That's what is says at the top of the Alliance for Education home page. With that mission, the Alliance has no business with anything outside Seattle Public Schools. This includes private schools, schools in other districts, and, of course, any charter schools should they appear.
That mission statement is repeated on the web page for their Strategic Plan. C'mon. You had to know that they would have a strategic plan, didn't you? I suggest you read it. It is an illuminating document. This tells what the Alliance sees when it looks at itself in the mirror. It may be a different vision of what you and I see when we look at the Alliance.
The Alliance includes, among their internal strengths: "Convener of disparate voices" Yeah. Seriously. That reminds me of the claim by the woman in Bob's Country Bunker in the movie, The Blues Brothers, when she tells Elwood that they usually have bands that play both kinds of music, Country and Western. The Alliance convenes disparate voices - Education Reform Organizations funded by the Gates Foundation and Education Reform Organizations funded by the Broad Foundation.
Among their internal weaknesses they count: "Overly identified with business (positive/negative)" So it's a weakness and a strength.
Here, also, we find the fundamental flaw in all of the Alliance's work:
Of the many levers to pull in pursuit of improved educational opportunities for children, we will focus on three. Our organizational theory of action is that leadership, teacher effectiveness and establishing a college-bound culture are the three highest-leverage investments we can make to affect systemic change in Seattle Public Schools.And what in the world has directed them to make these three areas of work the focus of their effort? Is there any credible evidence anywhere that these three points are the most critical? I don't think so. I cannot be the only one who notices that none of these three things speak to the work of actually teaching students.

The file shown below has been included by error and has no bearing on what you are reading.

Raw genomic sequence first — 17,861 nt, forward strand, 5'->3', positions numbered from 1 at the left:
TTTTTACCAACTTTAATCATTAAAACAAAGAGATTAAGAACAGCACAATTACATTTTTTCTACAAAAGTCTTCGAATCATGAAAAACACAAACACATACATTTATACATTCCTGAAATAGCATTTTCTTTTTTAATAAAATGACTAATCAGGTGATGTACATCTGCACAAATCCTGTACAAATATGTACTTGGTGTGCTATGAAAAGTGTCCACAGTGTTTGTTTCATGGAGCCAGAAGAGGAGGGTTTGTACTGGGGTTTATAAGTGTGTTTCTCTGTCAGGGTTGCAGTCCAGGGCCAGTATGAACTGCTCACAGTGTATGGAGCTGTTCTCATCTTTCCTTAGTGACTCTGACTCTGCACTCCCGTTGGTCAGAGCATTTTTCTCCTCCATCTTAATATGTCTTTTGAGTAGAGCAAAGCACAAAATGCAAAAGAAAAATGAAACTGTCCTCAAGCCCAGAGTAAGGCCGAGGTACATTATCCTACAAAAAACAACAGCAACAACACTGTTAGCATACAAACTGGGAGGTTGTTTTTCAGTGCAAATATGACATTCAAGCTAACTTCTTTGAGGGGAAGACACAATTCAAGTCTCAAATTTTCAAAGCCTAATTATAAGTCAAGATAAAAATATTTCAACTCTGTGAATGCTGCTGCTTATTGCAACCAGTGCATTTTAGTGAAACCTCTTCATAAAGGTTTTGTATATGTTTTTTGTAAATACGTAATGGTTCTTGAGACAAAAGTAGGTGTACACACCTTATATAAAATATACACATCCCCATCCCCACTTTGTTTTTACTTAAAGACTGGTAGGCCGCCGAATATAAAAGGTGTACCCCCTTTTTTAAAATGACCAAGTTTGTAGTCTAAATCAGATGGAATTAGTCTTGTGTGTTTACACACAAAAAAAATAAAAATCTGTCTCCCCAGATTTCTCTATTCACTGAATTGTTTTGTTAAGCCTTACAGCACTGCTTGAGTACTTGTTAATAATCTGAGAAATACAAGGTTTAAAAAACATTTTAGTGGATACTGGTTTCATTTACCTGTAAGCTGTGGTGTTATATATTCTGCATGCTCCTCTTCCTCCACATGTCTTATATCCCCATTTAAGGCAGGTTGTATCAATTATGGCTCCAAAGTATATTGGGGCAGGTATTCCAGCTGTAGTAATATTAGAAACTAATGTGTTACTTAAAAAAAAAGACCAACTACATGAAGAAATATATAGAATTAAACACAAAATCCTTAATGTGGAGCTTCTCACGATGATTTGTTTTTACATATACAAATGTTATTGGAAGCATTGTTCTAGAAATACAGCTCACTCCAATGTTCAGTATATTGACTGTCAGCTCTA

And how are they going about this work? You'll be astonished. It's with "evidence based decision-making and inclusive community partnerships". Yep. The two things that would, I should think, draw them away from these areas of focus. There is no evidence to support this work, and the Alliance never comes anywhere near the community - the real community. They spend all of their time with the community that attends their Black and Orange Ball.
Honestly, the rest of the strategic plan is equally filled with unintentional humor. Such as:
Operational Goal: Brand Identity
Long-Rang Outcome: Crystallize brand identity in the minds of colleagues and partners
Action steps: Redesign website; Evaluate value of updating logo; Enhance social media presence.
Really. No kidding. That's how they are going to crystallize their brand identity? By changing their logo?
Here's a line from their self-description of their community engagement role:
It is important to note here the profile of the Alliance as a “grasstops” convener of community leaders as opposed to a grassroots organizer of community members.I love that. They will engage the community, but only select members. That is, in fact, how I view them as well, so we're in agreement on that.
Here's another funny line. Regarding their work as fiscal agent for various school groups, they write:
"The services are provided at no cost to the groups or individual schools."This is, in fact, false. The Alliance takes the interest earned on the money. That's a cost to the groups and the schools. The reason that the Alliance had to increase the cap on their direct compensation from the District from 5% to 7.5% this past year was because they were not earning as much in interest since rates have fallen.
Be sure to check out their financials - what role this report has in a strategic plan I can't say - but it does make it abundantly clear that the Alliance gets nearly all of its funding from the Gates Foundation. In particular, the grants that support their three primary focus efforts. The Nesholm Family Foundation, for example, provides a significant grant of $493,768, but it's for literacy in middle schools - not an Alliance focus cuz, y'know, it's about actually teaching students.